The opinion of the court was delivered by: NEAHER
Plaintiff, a discharged probationary high school teacher for the Union Free School District, Town of Hempstead, commenced this action under the Civil Rights Act, 42 U.S.C. § 1983, challenging on due process grounds the termination of his employment. He seeks a permanent injunction enjoining defendants from terminating his services, reinstatement nunc pro tunc and back pay. The parties have cross-moved for summary judgment. Rule 56, F.R.Civ.P.
The material facts, as developed by the following chronology, are not in genuine dispute. Plaintiff was appointed a probationary high school teacher by the Board of Education of the Hempstead School District (the "Board") with a probationary term of three years commencing December 4, 1969. In June 1972 the Superintendent of Schools (the "Superintendent") recommended to the Board that plaintiff be discharged because of unsatisfactory performance. On July 5, 1972 the Board voted to terminate plaintiff's probationary employment, and he was discharged. He has not performed any services for the Board since that date.
The Board's decision would have been dispositive but for the enactment in June 1972 of a new provision of the New York Education law, requiring a Board of Education to give a probationary employee 30 days notice of its intent to discontinue his services. The new law, which was declared effective in July 1972, entitled the employee to receive, upon request, a statement of the Board's reasons and to reply in writing. N. Y. Educ. L. § 3031.
Plaintiff then commenced, in October 1972, an Article 78 proceeding, CPLR § 7801 et seq., in the State court to review the determination of the Board, asserting that the Board had failed to follow the 30-day notice provision referred to above. The Board conceded it had not followed the statute but argued that the provision did not apply because the Superintendent's recommendation had been given to the Board prior to the effective date of the statute. On November 22, 1972 plaintiff's motion for a judgment declaring the Board's actions null and void and ordering reinstatement was orally granted. Judgment was entered to that effect on December 5, 1972 providing for reinstatement and back pay from September 1, 1972. The Board appealed this judgment.
In the interim, the Superintendent, following the new statute, notified plaintiff on November 3, 1972 that he would again recommend plaintiff's dismissal at the Board's December 5, 1972 meeting. Plaintiff was furnished, as he requested, a list of reasons for the discharge. At the Board meeting plaintiff appeared and asserted to the Board that it could not dismiss him summarily because he had acquired tenure, the three-year period from commencement of the probationary term having expired one day earlier, December 4. The Board decided to table the motion pending the outcome of its appeal. On July 9, 1973, the Appellate Division affirmed the judgment in plaintiff's favor, ordering reinstatement and back pay, with the modification that the Board was entitled to an offset for any monies earned by plaintiff post-termination. LaBarr v. Motoyama, 42 App. Div. 2d 733, 346 N.Y.S.2d 107 (2d Dept. 1973).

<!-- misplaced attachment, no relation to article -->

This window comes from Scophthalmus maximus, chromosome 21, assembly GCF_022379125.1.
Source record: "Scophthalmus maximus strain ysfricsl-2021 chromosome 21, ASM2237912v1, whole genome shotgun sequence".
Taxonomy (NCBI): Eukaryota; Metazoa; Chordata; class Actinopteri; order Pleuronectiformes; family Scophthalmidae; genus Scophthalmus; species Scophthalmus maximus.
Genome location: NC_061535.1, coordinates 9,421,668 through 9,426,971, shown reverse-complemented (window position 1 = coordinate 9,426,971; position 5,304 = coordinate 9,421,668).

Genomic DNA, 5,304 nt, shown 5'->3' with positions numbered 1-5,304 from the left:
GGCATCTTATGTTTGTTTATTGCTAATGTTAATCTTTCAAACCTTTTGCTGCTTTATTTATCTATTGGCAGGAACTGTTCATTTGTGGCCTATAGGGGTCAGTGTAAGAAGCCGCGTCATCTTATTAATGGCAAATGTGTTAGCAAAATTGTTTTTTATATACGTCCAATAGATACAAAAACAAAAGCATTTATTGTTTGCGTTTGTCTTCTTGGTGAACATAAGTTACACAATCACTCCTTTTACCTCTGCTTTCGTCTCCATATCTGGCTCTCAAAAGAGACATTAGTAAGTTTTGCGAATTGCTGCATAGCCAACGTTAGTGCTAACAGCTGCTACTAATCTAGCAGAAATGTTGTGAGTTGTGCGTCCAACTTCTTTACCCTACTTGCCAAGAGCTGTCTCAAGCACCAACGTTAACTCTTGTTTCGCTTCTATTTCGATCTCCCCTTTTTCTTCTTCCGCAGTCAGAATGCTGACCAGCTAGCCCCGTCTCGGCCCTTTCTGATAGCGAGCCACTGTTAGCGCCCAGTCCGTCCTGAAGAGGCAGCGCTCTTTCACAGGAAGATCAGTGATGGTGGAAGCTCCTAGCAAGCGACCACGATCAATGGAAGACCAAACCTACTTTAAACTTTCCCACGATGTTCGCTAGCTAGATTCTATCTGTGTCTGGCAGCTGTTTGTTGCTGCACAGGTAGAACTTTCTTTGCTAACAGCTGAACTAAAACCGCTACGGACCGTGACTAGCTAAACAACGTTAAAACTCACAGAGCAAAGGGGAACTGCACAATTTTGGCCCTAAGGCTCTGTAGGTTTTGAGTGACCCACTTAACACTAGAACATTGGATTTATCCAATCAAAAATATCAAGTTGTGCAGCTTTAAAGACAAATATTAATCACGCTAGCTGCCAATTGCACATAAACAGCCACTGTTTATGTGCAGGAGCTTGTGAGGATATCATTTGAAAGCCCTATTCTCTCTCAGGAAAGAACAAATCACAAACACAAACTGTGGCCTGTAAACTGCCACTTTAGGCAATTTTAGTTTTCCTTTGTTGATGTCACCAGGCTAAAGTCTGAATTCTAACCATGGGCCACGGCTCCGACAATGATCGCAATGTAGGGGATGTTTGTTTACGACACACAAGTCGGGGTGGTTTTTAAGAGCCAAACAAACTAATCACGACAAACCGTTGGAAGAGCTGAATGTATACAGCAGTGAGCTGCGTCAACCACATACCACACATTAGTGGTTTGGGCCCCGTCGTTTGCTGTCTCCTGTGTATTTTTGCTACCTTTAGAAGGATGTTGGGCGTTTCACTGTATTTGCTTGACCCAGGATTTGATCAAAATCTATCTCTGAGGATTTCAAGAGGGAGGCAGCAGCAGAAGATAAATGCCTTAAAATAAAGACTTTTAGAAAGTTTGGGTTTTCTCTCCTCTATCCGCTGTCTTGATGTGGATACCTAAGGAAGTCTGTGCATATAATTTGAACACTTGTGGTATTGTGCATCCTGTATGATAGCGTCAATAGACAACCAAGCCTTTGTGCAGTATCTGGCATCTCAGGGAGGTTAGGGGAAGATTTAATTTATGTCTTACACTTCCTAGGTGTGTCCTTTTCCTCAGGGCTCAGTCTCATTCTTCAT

On October 29, 1973, the Board, finding that its prior November notice to plaintiff satisfied the statutory provisions, again voted to discontinue plaintiff's employment. Plaintiff thereupon brought a second Article 78 proceeding asserting that he had acquired tenure by estoppel and thus could not be summarily discharged. The Supreme Court, Special Term, dismissed the petition on November 8, 1973, holding
"that tenure was not acquired by estoppel, since petitioner has not performed any services as a teacher since the expiration of his probationary term (see Matter of Gunthorpe v. Board of Educ., 41 Misc. 2d 757, 758, 759, 246 N.Y.S.2d 462)."
The Appellate Division subsequently affirmed without opinion. LaBarr v. Board of Education, 45 A.D.2d 934, 358 N.Y.S.2d 669 (2d Dept. 1974).
Plaintiff then filed this action alleging that his dismissal violated due process of law.
In order to be afforded the constitutional protection of due process of law, absent any claim of violation of first amendment rights or deprivation of any liberty interest, as here, an employee of the State or its subdivisions must have a property interest in continued employment. Bishop v. Wood, 426 U.S. 341, 96 S. Ct. 2074, 48 L. Ed. 2d 684 (1976); Perry v. Sindermann, 408 U.S. 593, 33 L. Ed. 2d 570, 92 S. Ct. 2694 (1972); Board of Regents v. Roth, 408 U.S. 564, 33 L. Ed. 2d 548, 92 S. Ct. 2701 (1972). The test to determine what constitutes a property interest for due process purposes, first enunciated in Roth, is whether plaintiff may invoke
"existing rules or understandings that stem from an independent source such as state law -- rules or understandings that secure benefits and that support claims of entitlement to those benefits." 408 U.S. at 577.
The unilateral expectation of continued employment is not sufficient to create such a property interest. Id. Looking to New York law as required, see Bishop v. Wood, supra, 96 S. Ct. at 2077-78, it is clear that if plaintiff had acquired tenure, he was entitled to due process protection of notice of charges and hearing pursuant to N.Y.Educ. L. §§ 3012, 3020-a,
but if he were a probationary employee, then he could be summarily discharged ...